The US middle class is disappearing, which makes dollar stores very happy

Good for dollar stores. Bad for everyone else.
Good for dollar stores. Bad for everyone else.
Image: Reuters/Mario Anzuoni
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As more and more US department stores close and malls are mothballed, Amazon is being blamed for the “retail apocalypse” (paywall). But there’s another dynamic crippling American retailers—a shrinking middle class exacerbated by a widening inequality gap. Between 1971 and 2015, the share of US income held by America’s middle earners has contracted from 61% to 50%, according to Pew Research. Wealthy families had three times as much wealth as middle-income families in 1983; by 2013, they had seven times as much.

The effect on retail has been delayed by low interest rates but now a wave of store closings highlights how more consumers are consistently tightening their belts in the face of stagnant wages and reduced employment opportunities. This has been the year of the death of the middle-class suburban mall, largely because department stores are struggling to remain relevant. Since 1975, America built malls at four times the rate of population growth and, according to research firm IHL, “the majority of malls that were built in the last 30 years were in areas thought to be middle class.”

In response to their own economic woes, middle-class consumers have shifted away towards discount retailers. The fastest-expanding retailers in the US are cheap, “fast-fashion” brands like Zara and H&M—and dollar stores. While the revenue of department stores in those malls is declining, Dollar General and Dollar Tree are growing at 6.4% and 7.5%, respectively. And investors have noticed, sending Dollar General’s and Dollar Tree’s stock up 23% and 36%, respectively, this year while the S&P Retail Index has been flat.

Dollar General CEO Todd Vasos puts it in the cold, hard terms of the stock market. The “middle-class continues to go away, unfortunately, to the lower end of the economic scale versus the higher end,” he said at a Goldman Sachs retailing conference in September. “So as this economy continues to chug along and creates more of our core customer, I think there’s going to be more and more opportunities for us to get in and build more stores.”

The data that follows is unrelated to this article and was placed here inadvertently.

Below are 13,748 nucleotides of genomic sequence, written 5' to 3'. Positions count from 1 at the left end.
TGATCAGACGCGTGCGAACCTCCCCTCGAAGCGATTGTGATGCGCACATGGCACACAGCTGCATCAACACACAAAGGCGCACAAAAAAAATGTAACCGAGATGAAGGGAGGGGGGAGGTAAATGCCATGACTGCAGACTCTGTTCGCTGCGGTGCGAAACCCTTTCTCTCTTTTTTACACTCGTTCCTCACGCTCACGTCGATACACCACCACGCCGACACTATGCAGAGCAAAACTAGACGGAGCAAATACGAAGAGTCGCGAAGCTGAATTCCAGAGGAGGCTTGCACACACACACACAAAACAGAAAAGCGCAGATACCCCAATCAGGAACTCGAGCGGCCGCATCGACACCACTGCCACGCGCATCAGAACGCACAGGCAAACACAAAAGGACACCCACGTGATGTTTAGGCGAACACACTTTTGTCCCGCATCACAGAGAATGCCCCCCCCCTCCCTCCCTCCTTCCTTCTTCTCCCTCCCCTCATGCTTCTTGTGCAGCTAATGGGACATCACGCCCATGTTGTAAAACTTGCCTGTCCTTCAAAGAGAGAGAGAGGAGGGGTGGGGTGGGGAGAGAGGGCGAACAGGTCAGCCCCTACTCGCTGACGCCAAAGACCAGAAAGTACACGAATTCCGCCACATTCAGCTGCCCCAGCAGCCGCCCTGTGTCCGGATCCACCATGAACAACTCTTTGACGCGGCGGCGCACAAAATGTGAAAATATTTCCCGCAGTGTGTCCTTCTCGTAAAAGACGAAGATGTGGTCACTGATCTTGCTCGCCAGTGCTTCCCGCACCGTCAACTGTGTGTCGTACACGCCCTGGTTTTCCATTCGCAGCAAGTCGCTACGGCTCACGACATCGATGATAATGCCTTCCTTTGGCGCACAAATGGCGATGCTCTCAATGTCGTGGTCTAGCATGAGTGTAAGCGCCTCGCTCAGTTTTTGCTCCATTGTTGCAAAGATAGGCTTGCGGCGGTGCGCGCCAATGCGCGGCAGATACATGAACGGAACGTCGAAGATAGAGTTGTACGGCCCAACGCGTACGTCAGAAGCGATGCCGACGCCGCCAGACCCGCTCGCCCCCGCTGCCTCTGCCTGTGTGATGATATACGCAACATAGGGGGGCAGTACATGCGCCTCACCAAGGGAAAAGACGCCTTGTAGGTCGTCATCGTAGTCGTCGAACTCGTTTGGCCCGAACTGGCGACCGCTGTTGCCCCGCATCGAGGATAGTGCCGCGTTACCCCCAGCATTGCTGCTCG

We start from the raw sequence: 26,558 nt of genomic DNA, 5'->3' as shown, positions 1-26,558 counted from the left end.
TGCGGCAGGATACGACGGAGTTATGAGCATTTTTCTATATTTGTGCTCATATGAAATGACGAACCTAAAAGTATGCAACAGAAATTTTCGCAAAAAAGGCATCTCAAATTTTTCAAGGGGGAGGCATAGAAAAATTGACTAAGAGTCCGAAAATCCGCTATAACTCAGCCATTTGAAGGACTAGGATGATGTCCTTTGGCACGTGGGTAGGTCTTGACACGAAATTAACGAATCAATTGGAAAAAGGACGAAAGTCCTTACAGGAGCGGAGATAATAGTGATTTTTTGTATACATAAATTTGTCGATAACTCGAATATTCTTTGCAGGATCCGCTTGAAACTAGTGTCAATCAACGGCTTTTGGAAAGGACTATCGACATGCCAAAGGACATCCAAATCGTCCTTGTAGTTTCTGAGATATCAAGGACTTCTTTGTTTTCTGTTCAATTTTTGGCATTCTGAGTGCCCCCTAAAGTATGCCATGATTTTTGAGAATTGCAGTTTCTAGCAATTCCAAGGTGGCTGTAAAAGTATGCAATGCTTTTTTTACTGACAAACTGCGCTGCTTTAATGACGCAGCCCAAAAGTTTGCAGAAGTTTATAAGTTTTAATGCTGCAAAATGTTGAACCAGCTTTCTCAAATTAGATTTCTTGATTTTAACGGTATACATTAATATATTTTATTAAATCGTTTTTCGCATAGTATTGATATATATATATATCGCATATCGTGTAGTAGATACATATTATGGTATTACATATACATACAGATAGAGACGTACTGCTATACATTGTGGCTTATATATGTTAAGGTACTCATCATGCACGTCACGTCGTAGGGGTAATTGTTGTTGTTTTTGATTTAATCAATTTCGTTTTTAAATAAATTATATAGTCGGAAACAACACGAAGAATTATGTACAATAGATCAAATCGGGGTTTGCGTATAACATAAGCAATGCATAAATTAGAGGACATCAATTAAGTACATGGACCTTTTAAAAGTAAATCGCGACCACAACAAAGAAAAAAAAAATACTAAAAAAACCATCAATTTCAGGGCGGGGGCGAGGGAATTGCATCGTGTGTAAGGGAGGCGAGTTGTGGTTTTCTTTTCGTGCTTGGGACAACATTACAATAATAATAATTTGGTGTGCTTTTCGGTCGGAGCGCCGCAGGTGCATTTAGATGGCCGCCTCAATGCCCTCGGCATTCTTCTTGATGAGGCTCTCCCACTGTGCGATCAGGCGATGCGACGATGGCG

At the same conference, Vasos also described his core customer:

  • Typically, she is a woman.
  • She lives in a two-income household, making $40,000 per year before taxes.
  • Employment has been stable but wage growth has been choppy. This year, her disposable income is around 2%, so $800 per year.
  • This is well below her 20-year average of 3.5-3.8% and she is sensitive to price changes, by as little as a dime.
  • She is increasingly likely to have a smartphone.
  • She probably doesn’t have Amazon Prime but she is interested in shopping online.

Dollar stores are now investing in the same digital journey as other retailers and are well positioned for digitization, mostly because their customers are late adopters of technology. This has given them time to watch and wait before they adopt new technology too early. With 75% of the US population living within five miles of a Dollar Tree store, it is also in the race against Amazon for last-mile delivery.